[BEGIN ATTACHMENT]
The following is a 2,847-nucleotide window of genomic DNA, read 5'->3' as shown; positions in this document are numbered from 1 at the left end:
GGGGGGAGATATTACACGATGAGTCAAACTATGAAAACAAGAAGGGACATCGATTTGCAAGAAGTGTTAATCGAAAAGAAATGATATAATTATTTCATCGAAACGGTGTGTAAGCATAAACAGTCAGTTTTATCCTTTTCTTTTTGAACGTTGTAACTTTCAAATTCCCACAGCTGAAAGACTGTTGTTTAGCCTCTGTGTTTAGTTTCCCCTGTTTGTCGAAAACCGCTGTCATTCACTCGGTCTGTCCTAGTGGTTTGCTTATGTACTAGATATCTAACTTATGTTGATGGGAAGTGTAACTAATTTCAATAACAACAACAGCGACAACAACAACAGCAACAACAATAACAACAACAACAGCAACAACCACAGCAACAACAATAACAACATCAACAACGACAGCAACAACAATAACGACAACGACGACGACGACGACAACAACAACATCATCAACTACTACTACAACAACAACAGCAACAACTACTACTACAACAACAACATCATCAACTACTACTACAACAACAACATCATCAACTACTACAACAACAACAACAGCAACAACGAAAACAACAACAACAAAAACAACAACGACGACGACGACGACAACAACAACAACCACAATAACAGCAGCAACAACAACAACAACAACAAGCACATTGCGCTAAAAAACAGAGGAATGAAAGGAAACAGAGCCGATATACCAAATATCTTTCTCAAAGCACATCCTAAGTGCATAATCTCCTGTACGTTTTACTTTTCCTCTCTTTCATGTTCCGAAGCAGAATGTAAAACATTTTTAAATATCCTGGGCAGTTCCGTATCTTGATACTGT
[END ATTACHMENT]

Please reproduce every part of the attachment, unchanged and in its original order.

The following is a 2,847-nucleotide window of genomic DNA, read 5'->3' as shown; positions in this document are numbered from 1 at the left end:
GGGGGGAGATATTACACGATGAGTCAAACTATGAAAACAAGAAGGGACATCGATTTGCAAGAAGTGTTAATCGAAAAGAAATGATATAATTATTTCATCGAAACGGTGTGTAAGCATAAACAGTCAGTTTTATCCTTTTCTTTTTGAACGTTGTAACTTTCAAATTCCCACAGCTGAAAGACTGTTGTTTAGCCTCTGTGTTTAGTTTCCCCTGTTTGTCGAAAACCGCTGTCATTCACTCGGTCTGTCCTAGTGGTTTGCTTATGTACTAGATATCTAACTTATGTTGATGGGAAGTGTAACTAATTTCAATAACAACAACAGCGACAACAACAACAGCAACAACAATAACAACAACAACAGCAACAACCACAGCAACAACAATAACAACATCAACAACGACAGCAACAACAATAACGACAACGACGACGACGACGACAACAACAACATCATCAACTACTACTACAACAACAACAGCAACAACTACTACTACAACAACAACATCATCAACTACTACTACAACAACAACATCATCAACTACTACAACAACAACAACAGCAACAACGAAAACAACAACAACAAAAACAACAACGACGACGACGACGACAACAACAACAACCACAATAACAGCAGCAACAACAACAACAACAACAAGCACATTGCGCTAAAAAACAGAGGAATGAAAGGAAACAGAGCCGATATACCAAATATCTTTCTCAAAGCACATCCTAAGTGCATAATCTCCTGTACGTTTTACTTTTCCTCTCTTTCATGTTCCGAAGCAGAATGTAAAACATTTTTAAATATCCTGGGCAGTTCCGTATCTTGATACTGT